There are 16+ reasons why you should visit Japan.
If you’ve ever been to Japan, you know how incredible it is. And if you’ve never been, what are you waiting for?! Check out this list put together by Bored Panda. It contains some of the most beautiful sights that this fascinating country has to offer. Some of them are well-known tourist destinations. Others are further away. And a couple are completely absent from the map. But believe us when we say that they are all fantastic.
#1 Sagano Bamboo Forest, In Arashiyama
There’s a reason Sagano Bamboo Forest is one of Bored Panda’s favorite places on the planet. What can we say? We adore bamboo! After all, we are pandas. But even we wouldn’t dream of munching on this lovely forest in Arashiyama, Kyoto’s second-most popular tourist district. Walking through the towering bamboo groves is like entering another world, and while it can get quite crowded, especially during high season, there’s no denying that Sagano Bamboo Forest is a must-see for anyone visiting the region.
#2 4.5 Million Baby Blue Eyes In Japan’s Hitachi Seaside Park
Hitachi Seaside Park, located northeast of Tokyo, is a great place to visit at any time of year because of the abundance of seasonal flowers that transform the landscape into a colorful canvas. The best time to visit is in September when most varieties are in bloom, but if you want to see these Baby Blue Eyes (also known as Nemophilia), go during April and May.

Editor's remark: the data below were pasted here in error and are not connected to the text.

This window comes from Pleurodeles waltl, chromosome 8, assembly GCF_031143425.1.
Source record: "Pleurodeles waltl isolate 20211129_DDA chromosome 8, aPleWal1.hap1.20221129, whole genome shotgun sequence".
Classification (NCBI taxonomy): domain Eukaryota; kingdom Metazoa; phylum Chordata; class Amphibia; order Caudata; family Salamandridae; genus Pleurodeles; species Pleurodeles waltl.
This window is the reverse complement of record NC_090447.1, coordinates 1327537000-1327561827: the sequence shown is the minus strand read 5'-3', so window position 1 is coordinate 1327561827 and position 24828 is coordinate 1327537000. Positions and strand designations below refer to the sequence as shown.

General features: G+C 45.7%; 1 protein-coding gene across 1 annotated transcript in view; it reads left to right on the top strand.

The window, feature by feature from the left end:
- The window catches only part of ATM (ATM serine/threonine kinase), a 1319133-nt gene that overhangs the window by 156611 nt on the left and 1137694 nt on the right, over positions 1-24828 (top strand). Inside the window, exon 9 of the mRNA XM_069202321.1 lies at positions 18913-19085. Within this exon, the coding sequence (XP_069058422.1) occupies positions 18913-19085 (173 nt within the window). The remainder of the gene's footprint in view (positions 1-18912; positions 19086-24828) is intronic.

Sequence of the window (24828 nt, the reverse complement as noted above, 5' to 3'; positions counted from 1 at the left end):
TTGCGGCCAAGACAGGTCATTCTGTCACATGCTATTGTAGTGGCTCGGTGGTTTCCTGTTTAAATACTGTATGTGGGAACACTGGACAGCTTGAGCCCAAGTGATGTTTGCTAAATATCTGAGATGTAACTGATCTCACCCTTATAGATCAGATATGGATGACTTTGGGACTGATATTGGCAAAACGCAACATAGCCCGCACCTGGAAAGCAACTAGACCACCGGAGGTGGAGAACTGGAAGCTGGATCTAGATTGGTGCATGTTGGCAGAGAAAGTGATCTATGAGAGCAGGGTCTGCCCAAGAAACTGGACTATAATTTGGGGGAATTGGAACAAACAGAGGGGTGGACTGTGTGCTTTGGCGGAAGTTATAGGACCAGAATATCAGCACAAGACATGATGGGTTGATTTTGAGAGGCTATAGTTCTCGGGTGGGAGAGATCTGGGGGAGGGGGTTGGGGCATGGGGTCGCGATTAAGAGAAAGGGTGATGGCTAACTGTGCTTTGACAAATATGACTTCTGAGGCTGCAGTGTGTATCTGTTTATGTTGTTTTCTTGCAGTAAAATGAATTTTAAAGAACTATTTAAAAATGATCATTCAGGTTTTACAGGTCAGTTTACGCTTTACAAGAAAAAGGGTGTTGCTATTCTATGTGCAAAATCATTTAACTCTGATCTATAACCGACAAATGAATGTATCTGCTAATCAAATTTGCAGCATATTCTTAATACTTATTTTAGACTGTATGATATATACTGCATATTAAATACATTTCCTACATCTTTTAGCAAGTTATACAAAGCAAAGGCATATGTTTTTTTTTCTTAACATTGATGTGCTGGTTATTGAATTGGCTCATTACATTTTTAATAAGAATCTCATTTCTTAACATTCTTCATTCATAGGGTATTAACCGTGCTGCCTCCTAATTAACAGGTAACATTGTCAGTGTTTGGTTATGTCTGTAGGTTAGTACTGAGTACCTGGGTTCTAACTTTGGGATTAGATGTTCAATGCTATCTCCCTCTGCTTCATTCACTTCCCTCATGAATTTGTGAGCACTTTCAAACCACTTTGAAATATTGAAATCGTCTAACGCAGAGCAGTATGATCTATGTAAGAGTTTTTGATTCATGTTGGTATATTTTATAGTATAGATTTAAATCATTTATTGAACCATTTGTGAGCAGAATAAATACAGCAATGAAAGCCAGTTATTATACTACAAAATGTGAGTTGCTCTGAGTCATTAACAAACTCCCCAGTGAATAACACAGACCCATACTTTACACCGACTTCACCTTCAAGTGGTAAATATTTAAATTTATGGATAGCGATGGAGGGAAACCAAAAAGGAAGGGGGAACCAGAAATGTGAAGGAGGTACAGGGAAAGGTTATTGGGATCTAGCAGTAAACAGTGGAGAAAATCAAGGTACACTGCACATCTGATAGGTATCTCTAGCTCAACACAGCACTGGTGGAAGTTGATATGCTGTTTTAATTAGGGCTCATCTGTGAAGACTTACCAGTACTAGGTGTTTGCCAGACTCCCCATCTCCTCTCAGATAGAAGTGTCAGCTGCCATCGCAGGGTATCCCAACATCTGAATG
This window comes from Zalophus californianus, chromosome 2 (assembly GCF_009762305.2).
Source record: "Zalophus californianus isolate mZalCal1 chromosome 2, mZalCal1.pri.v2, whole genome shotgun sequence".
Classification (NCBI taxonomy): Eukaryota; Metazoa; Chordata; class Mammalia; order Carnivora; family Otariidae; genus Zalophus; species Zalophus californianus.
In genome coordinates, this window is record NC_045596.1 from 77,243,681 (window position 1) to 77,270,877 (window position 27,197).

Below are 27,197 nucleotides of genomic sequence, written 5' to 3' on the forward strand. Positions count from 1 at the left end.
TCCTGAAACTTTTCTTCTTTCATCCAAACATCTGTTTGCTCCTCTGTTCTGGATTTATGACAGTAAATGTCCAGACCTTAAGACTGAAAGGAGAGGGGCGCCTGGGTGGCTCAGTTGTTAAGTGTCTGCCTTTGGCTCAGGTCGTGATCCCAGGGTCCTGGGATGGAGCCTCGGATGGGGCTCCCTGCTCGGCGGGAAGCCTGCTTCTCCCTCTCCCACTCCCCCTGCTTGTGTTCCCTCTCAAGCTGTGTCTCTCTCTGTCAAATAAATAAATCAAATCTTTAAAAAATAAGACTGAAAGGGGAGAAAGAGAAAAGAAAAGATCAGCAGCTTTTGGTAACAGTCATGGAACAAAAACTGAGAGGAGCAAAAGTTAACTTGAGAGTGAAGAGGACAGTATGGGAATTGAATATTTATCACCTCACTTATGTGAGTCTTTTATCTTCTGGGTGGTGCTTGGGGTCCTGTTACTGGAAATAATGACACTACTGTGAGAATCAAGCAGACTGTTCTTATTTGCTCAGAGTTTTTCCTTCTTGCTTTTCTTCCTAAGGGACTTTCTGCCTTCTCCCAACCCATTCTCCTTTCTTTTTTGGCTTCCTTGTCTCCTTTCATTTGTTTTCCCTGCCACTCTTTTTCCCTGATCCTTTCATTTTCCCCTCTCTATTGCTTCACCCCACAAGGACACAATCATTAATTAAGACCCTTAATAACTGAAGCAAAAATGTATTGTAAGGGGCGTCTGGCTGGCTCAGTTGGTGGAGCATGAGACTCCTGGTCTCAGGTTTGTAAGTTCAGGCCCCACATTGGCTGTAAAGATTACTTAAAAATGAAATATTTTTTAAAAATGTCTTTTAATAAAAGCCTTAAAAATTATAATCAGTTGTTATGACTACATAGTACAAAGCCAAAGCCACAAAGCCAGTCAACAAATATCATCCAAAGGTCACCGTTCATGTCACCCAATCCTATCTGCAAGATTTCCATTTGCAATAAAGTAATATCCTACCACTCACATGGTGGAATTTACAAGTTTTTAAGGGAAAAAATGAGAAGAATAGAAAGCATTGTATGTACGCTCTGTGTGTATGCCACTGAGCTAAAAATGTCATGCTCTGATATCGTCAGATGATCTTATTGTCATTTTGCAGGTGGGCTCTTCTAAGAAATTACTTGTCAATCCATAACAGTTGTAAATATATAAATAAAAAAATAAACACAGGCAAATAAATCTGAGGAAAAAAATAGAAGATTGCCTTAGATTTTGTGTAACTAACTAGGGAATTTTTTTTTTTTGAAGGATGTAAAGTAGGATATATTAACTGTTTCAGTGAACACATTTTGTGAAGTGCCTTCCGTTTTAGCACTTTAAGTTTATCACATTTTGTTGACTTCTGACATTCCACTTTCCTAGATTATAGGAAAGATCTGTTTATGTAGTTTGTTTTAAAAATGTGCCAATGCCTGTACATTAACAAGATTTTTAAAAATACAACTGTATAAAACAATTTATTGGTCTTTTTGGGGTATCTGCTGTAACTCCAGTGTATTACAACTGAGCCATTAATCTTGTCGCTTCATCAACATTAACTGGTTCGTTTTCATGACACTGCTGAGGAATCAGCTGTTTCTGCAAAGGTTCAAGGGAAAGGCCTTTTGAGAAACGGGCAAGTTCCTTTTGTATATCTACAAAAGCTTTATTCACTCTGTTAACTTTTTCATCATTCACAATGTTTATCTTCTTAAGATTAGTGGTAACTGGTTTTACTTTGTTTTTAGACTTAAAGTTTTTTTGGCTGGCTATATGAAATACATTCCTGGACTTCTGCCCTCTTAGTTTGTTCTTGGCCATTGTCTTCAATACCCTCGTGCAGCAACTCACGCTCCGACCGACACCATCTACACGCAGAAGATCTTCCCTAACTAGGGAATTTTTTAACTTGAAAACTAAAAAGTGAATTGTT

#3 Autumn In Hitachi Seaside Park
Autumn is the best season to visit Hitachi Seaside Park, a popular park on Honshu, Japan’s largest island. It takes about two hours to get there by public transportation from Tokyo, making the park ideal for a day trip for those looking for a brief respite from the capital’s hustle and bustle.
#4 Fields Of Shibazakura
The Fuji Shibazakura Festival is an annual celebration of the vibrant Shibazakura moss that grows in the Fuji Five Lakes region. Visitors to the festival will be greeted with a breathtaking sight: over 800,000 stalks of pink, white, and purple moss covering field after field-stretching towards Mount Fuji in the distance. The best time to see the moss varies from year to year, but the festival is typically held between April and June. Early mornings have the best visibility.
#5 Wisteria Tunnel At Kawachi Fuji Gardens
Have you ever wished to walk through a Wisteria tunnel? You’re in luck because Kawachi Fuji Garden has exactly what you’re looking for. The garden is located on Kyushu’s northern tip, about an hour by public transportation from Fukuoka. The Japanese adore Wisteria (don’t we all?) and the flower appears in Waka, a traditional Japanese poem. The Garden is best visited in late April when the flowers are at their most colorful.
#6 River In Kawagoe
If you’re going to be in the Toyko area, make time to visit Kawagoe. The city is only 30 minutes away by train, making it an ideal day trip destination. Kawagoe is well known for its rivers (Kawa means “river” and Goe means “over”) and is also known as “Little Edo” because the main street is said to retain the ambiance of the town during the Edo Period (1603-1867). Try to time your visit to coincide with the Kawagoe Festival, which takes place over two days on the third Saturday and Sunday of October.
#7 Fushimi Inari-taisha
One of the most important Shinto shrines in southern Kyoto is Fushimi Inari Shine. It is also the most important shrine to Inari, the Shinto god of rice. Foxes are thought to be Inari’s messengers, which is why there are so many fox statues around the shrine. The thousands of vermilion torii gates that straddle the various winding trails around the main buildings, however, are the main draw for tourists. It’s a fantastic location for photographers, as long as you get there before the crowds…
#8 Natadera Temple In Winter